Session

Technical Session 1: Mission Operations and Autonomy

Location

Utah State University, Logan, UT

Abstract

With the cost of launch plummeting, it is now easier than ever to get a satellite to orbit. This has led to a proliferation of the number of satellites launched each year, resulting in the downlinking of terabytes of data each day. The data received by ground stations is often unprocessed, making it an expensive process considering only a small amount of it is useful. This, coupled with the increasing demand for real-time data, has led to a growing need for on-orbit processing solutions. In this work, we investigate the performance of CNN-based object detectors on constrained devices by applying different image compression techniques to satellite data. We examine the capabilities of the NVIDIA Jetson Nano and NVIDIA Jetson AGX Xavier; low-power, high-performance computers, with integrated GPUs, small enough to fit on-board a nanosatellite. We take a closer look at object detection networks, including the Single Shot MultiBox Detector (SSD) and Region-based Fully Convolutional Network (R-FCN) models that are pre-trained on DOTA – a Large Scale Dataset for Object Detection in Aerial Images. The performance is measured in terms of execution time, memory consumption, and accuracy, and are compared against a baseline containing a powerful GPU cluster. The results from the initial experiments show that by applying image compression techniques, we are able to improve the execution time and memory consumption. A lossless compression technique achieves roughly a 10% reduction in execution time and about a 3% reduction in memory consumption, with no impact on the accuracy. While a lossy compression technique improves the execution time by up to 144% and the memory consumption is reduced to as much as 97%. However, it has a significant impact on accuracy, varying depending on the compression ratio.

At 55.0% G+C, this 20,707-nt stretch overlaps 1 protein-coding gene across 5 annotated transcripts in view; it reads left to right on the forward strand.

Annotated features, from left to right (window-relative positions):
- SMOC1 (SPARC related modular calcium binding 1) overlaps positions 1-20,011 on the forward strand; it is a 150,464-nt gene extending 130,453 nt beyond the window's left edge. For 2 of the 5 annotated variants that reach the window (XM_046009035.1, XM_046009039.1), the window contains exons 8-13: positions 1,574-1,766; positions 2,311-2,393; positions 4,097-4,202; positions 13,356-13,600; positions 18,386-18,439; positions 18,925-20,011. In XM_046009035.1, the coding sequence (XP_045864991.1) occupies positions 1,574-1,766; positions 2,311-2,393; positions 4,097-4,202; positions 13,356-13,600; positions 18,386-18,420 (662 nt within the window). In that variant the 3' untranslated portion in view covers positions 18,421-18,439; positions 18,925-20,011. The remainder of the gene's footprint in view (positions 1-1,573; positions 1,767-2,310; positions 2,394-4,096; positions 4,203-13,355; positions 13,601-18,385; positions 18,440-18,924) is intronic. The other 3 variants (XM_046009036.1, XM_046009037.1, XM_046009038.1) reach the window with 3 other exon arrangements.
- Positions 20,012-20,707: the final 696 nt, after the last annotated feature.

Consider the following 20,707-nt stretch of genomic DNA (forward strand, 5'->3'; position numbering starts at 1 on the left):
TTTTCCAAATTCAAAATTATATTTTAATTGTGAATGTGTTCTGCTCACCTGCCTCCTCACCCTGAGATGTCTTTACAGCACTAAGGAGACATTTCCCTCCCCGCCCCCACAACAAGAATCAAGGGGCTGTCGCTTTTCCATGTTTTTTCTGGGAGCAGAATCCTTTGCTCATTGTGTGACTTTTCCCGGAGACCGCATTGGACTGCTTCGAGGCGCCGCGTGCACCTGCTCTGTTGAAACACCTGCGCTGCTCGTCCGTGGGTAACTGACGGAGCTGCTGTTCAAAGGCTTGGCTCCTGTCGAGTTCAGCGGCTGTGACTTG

Available for download on Saturday, August 07, 2021

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Aug 9th, 10:00 AM

Optimizing Data Processing in Space for Object Detection in Satellite Imagery

Utah State University, Logan, UT

With the cost of launch plummeting, it is now easier than ever to get a satellite to orbit. This has led to a proliferation of the number of satellites launched each year, resulting in the downlinking of terabytes of data each day. The data received by ground stations is often unprocessed, making it an expensive process considering only a small amount of it is useful. This, coupled with the increasing demand for real-time data, has led to a growing need for on-orbit processing solutions. In this work, we investigate the performance of CNN-based object detectors on constrained devices by applying different image compression techniques to satellite data. We examine the capabilities of the NVIDIA Jetson Nano and NVIDIA Jetson AGX Xavier; low-power, high-performance computers, with integrated GPUs, small enough to fit on-board a nanosatellite. We take a closer look at object detection networks, including the Single Shot MultiBox Detector (SSD) and Region-based Fully Convolutional Network (R-FCN) models that are pre-trained on DOTA – a Large Scale Dataset for Object Detection in Aerial Images. The performance is measured in terms of execution time, memory consumption, and accuracy, and are compared against a baseline containing a powerful GPU cluster. The results from the initial experiments show that by applying image compression techniques, we are able to improve the execution time and memory consumption. A lossless compression technique achieves roughly a 10% reduction in execution time and about a 3% reduction in memory consumption, with no impact on the accuracy. While a lossy compression technique improves the execution time by up to 144% and the memory consumption is reduced to as much as 97%. However, it has a significant impact on accuracy, varying depending on the compression ratio.